Mapping helps to count malaria out

The Malaria Atlas Project (MAP) has been working hard over the past several years to assemble what is known – published and unpublished – about the distribution of malaria around the world.  A press release notes that now, “The most detailed map ever created of malaria risk worldwide is published today by an international team of researchers funded by the Wellcome Trust. The Malaria Atlas Project (MAP) will be a powerful tool for helping target malaria control programmes and suggests that elimination of malaria in three-quarters of the world’s at-risk areas might be less difficult than previously thought.”

The Executive Director of the Global Fund has stressed the importance of MAP in helping donors like GFATM measure and count progress of their investments: “We need to increase the information available to us and to our donors to demonstrate that investing in malaria control does indeed reduce the numbers of people at risk worldwide. With this kind of information, we can reassure donors by graphically showing progress and highlight where further investments are most needed.”

While the publication of the 2007 MAP in this month’s PLoS Medicine marks a culmination in efforts to locate Plasmodium falciparum in the world, it is also a baseline for future updating.  The team now wants to map vivax malaria, too. In addition, the team has been publishing findings in over 30 scientific articles since 2004.

A particularly instructive publication concerned comparison of ITN coverage compared with levels of malaria endemicity and poverty. They documented that areas with some of the highest levels of malaria as well as largest burden of disease have some of the lowest levels of net coverage.  Nigeria was a case in point where its large population accounts for 25% of the children at risk in stable transmission areas of Africa and yet its net coverage was projected at 4% for 2007.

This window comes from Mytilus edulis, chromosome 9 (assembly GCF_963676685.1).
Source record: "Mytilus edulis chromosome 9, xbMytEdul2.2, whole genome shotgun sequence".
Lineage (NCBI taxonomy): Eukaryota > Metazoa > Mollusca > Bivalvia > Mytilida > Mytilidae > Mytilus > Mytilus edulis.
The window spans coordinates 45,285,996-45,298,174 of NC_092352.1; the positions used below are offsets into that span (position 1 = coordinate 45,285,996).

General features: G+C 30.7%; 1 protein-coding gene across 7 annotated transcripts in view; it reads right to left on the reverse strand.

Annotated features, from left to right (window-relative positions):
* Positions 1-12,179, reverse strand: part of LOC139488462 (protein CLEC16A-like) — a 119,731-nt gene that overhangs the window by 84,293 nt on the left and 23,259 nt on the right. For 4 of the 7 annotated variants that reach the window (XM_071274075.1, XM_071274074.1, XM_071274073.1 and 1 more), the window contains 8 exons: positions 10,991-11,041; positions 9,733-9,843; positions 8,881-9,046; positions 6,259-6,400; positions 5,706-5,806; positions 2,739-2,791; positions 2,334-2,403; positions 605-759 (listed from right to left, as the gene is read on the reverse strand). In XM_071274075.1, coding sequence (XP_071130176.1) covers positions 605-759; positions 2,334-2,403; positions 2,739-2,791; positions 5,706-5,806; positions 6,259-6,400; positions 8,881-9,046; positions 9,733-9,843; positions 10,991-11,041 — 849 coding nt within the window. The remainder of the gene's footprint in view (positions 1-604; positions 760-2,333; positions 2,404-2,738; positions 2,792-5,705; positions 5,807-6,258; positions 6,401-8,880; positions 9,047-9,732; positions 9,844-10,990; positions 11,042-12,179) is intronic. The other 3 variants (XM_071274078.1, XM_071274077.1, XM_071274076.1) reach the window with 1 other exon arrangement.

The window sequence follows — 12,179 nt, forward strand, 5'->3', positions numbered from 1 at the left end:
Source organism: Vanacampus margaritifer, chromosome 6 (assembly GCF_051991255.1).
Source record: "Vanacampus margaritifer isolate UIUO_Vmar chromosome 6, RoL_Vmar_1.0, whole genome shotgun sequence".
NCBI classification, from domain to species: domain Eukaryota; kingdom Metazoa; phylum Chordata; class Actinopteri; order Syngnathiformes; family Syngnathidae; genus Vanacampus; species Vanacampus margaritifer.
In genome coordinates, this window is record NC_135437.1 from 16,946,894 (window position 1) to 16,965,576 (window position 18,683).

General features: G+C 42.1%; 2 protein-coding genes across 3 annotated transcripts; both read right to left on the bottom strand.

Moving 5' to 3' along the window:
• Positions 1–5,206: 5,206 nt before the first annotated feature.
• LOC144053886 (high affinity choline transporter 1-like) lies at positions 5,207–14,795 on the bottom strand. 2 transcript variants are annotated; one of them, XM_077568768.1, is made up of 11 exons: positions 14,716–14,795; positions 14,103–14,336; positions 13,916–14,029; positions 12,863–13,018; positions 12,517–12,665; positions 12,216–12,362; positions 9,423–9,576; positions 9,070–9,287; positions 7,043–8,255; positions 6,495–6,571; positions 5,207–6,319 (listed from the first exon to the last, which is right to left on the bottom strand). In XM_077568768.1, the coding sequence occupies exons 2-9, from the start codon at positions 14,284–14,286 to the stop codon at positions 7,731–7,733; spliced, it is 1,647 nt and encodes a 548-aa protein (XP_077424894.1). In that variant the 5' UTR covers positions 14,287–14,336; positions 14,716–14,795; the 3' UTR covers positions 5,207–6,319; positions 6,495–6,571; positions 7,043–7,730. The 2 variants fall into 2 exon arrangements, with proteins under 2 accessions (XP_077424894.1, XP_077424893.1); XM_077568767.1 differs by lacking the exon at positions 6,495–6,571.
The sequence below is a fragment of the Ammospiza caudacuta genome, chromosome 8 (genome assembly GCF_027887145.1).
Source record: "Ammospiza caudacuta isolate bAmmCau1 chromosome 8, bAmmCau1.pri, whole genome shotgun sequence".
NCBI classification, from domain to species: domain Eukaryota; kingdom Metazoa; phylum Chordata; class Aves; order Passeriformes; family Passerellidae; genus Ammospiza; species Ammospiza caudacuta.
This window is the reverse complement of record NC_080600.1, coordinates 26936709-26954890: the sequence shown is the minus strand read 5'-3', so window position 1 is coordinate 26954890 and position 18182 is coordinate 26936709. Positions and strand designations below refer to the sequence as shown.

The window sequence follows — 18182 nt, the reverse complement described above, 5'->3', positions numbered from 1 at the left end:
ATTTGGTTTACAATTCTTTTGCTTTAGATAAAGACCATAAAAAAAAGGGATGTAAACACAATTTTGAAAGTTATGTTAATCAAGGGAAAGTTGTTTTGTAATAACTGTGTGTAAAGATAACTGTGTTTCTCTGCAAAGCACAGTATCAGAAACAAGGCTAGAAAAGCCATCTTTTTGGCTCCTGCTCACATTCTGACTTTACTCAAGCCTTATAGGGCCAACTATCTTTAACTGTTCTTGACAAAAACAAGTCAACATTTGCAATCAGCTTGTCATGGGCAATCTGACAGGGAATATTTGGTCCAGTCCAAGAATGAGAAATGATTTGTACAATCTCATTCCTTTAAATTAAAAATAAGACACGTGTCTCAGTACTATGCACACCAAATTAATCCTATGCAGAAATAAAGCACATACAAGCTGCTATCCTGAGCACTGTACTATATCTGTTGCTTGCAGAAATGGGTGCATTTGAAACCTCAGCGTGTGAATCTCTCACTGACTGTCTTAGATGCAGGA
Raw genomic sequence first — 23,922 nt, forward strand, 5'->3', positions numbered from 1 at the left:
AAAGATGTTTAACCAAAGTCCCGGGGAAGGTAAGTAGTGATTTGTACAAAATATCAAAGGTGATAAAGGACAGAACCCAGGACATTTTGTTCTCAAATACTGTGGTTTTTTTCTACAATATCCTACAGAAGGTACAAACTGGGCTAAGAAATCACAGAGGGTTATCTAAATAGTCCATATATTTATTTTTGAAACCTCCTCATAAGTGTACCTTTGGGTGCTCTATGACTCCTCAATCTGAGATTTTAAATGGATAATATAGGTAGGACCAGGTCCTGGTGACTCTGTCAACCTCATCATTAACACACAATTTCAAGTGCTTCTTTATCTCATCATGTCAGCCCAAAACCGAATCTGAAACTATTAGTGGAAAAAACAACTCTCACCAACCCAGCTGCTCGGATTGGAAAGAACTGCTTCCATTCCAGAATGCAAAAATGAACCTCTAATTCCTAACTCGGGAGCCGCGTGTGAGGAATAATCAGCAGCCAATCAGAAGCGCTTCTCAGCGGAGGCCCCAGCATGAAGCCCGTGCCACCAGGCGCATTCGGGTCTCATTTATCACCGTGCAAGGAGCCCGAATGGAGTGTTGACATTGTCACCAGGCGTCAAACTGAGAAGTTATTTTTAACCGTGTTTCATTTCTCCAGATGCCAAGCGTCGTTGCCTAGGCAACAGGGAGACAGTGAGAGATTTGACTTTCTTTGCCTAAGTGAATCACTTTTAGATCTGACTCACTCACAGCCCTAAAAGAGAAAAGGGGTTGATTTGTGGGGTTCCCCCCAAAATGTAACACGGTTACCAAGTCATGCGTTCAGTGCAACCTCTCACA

Another important finding from the net study was the clear indication that net distribution mechanism affected coverage.  The best coverage was achieved where nets were free, followed by areas with subsidies. The lowest coverage figures were found in areas where nets were made available through the commercial sector.  Such information about distribution strategies and coverage can help national program planners.

The continued success of MAP depends on researchers and program managers in endemic countries.  Data need to be shared on a regular basis so that the malaria maps can be updated and national and international partners can better target their interventions.  Researchers and program managers with up-to-date malaria information are encouraged to share their results with the MAP team at map@zoo.ox.ac.uk.

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